Healthy Eating

The Essential Energy-Boosting Benefits of B Vitamins

Hint: they provide more than just a quick energy boost!

By: Lexy Parsons

When it comes to energy-boosting nutrients, few nutrients compare to the power of B vitamins! Nicknamed “energy vitamins,” B vitamins play a crucial role in supporting energy production, metabolism, nervous system health, and cell repair. Comprised of eight different B vitamins, each with its own unique role in the body, these vital nutrients are essential for maintaining an active lifestyle and supporting overall well-being. Whether you’re looking to improve mental clarity and cognitive health, streamline your energy levels and combat fatigue, or simply enhance your overall well-being, balancing your B vitamins is a fundamental step in supporting your goals. 

Ahead, learn the top benefits of B vitamins, including what they are and how to incorporate them into your diet!

What are B Vitamins?

We’ve all heard of B vitamins, but what are they, exactly?

Simply put, B vitamins are a group of vitamins that play essential roles in supporting our overall health and well-being. All B vitamins are water-soluble, meaning, unlike fat-soluble vitamins, they dissolve in water and are not stored in the body. Therefore, to prevent deficiencies, they need to be replenished daily through diet or supplements.

These vitamins include:

B1 (Thiamine)

Vitamin B1, also known as Thiamine, was the first B vitamin discovered, and is one of the most important! It plays a vital role in energy metabolism, needed to convert food (carbohydrates, in particular) into usable energy. Beyond its energy-boosting properties, Thiamine also provides crucial support for brain, nerve, and heart health. Not to mention, it strengthens the immune system, and may even lower cortisol, thereby reducing stress.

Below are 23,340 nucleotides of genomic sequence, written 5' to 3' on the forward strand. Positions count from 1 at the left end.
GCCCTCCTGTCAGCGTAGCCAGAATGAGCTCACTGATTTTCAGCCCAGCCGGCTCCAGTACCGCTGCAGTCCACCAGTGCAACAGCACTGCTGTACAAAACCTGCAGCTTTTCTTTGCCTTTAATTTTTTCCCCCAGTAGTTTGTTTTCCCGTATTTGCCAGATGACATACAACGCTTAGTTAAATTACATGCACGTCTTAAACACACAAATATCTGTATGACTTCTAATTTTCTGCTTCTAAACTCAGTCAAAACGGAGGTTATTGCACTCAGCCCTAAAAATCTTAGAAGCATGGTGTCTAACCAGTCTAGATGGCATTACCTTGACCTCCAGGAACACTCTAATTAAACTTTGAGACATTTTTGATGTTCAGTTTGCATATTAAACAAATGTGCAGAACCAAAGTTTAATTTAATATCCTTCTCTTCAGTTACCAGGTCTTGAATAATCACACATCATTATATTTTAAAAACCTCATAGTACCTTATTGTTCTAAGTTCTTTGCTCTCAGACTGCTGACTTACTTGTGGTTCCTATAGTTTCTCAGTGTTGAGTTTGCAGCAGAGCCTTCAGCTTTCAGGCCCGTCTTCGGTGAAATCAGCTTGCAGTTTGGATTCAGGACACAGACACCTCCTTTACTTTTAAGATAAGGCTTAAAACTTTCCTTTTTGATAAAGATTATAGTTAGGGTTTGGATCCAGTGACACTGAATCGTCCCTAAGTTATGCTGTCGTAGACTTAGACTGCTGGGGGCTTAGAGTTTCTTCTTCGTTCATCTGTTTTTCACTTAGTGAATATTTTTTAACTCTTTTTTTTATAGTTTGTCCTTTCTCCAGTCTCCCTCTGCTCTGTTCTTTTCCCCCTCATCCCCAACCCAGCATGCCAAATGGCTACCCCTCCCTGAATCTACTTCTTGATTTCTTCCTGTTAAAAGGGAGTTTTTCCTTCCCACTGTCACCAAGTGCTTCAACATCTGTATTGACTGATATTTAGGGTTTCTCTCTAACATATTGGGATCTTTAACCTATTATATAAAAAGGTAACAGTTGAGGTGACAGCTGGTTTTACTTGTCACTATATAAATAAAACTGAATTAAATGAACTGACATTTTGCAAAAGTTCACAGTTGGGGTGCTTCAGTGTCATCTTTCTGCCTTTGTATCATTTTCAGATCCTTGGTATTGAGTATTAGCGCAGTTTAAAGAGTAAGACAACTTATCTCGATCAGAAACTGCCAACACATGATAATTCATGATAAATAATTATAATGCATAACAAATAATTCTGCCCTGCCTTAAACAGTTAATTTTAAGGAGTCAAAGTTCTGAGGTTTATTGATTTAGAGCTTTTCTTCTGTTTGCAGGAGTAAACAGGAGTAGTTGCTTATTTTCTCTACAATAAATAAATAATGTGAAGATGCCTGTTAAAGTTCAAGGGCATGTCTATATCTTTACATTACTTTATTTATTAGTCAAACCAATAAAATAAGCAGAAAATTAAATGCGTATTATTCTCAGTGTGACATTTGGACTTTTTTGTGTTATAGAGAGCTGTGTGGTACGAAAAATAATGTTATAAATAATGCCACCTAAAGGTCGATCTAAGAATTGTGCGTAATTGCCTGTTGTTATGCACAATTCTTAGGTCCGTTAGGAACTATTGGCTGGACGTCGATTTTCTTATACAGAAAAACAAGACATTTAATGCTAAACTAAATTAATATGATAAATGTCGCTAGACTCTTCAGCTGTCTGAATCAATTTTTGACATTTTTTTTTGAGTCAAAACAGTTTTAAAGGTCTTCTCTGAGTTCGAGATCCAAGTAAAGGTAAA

B1 food sources include: whole grains (such as oats, barley, and quinoa), legumes (such as chickpeas and lentils), sunflower seeds, flaxseeds, liver, beef, and yeast. 

B2 (Riboflavin)

Riboflavin is another essential vitamin involved in energy metabolism, where it plays a crucial role in converting carbs, fats, and proteins into ATP, usable energy. According to research, vitamin B2 contains antioxidant properties, where it may help the body combat oxidative stress. Riboflavin also contributes to healthy nerve function, skin and vision, and may even help to prevent migraines. 

B2 food sources include: eggs, almonds, mushrooms, dark leafy greens (such as spinach and broccoli), dairy (such as yogurt and dairy milk), organ meats, salmon, whole grains, and fortified cereals.

B3 (Niacin)

Vitamin B3, niacin, is a vital nutrient with a multitude of health benefits — energy production, included! When it comes to boosting energy, niacin helps to facilitate the conversion of nutrients into ATP by aiding enzymes involved in cellular metabolism. 

Energy-boosting benefits aside, B3 also plays a vital role in heart health by improving cholesterol levels (increasing “good” HDL cholesterol while decreasing “bad” LDL cholesterol and triglycerides), thus reducing the risk of cardiovascular disease. Similar to riboflavin, niacin acts as an antioxidant, shown to regulate blood sugar, improve insulin sensitivity, and combat oxidative stress. Niacin is also particularly important for skin health, where it may help to reduce inflammation, promote hydration, and diminish the appearance of skin conditions like acne and rosacea. 

While there are no known side effects of consuming niacin in food, overconsumption of niacin supplements can result in a “niacin flush,” a reddening of the skin that occurs alongside itching, tingling, and burning sensations. While not harmful, it is uncomfortable and may be alarming.

B3 food sources include: organ meats (such as liver), red meat, poultry, fish (such as tuna and salmon), avocado, brown rice, mushrooms, whole grains, and fortified foods.

B5 (Pantothenic Acid)

Another B vitamin needed for energy metabolism is B5, also known as pantothenic acid. It’s needed to synthesize coenzyme A, an essential nutrient involved in numerous metabolic processes, including the production of energy from carbohydrates, fats, and proteins. Pantothenic acid is also involved in the synthesis of hormones, including cortisol, and plays a role in cholesterol production, essential for cellular function. It’s needed for skin health and wound healing, and is another essential B vitamin with stress-busting benefits, making it a crucial nutrient for energy and metabolism.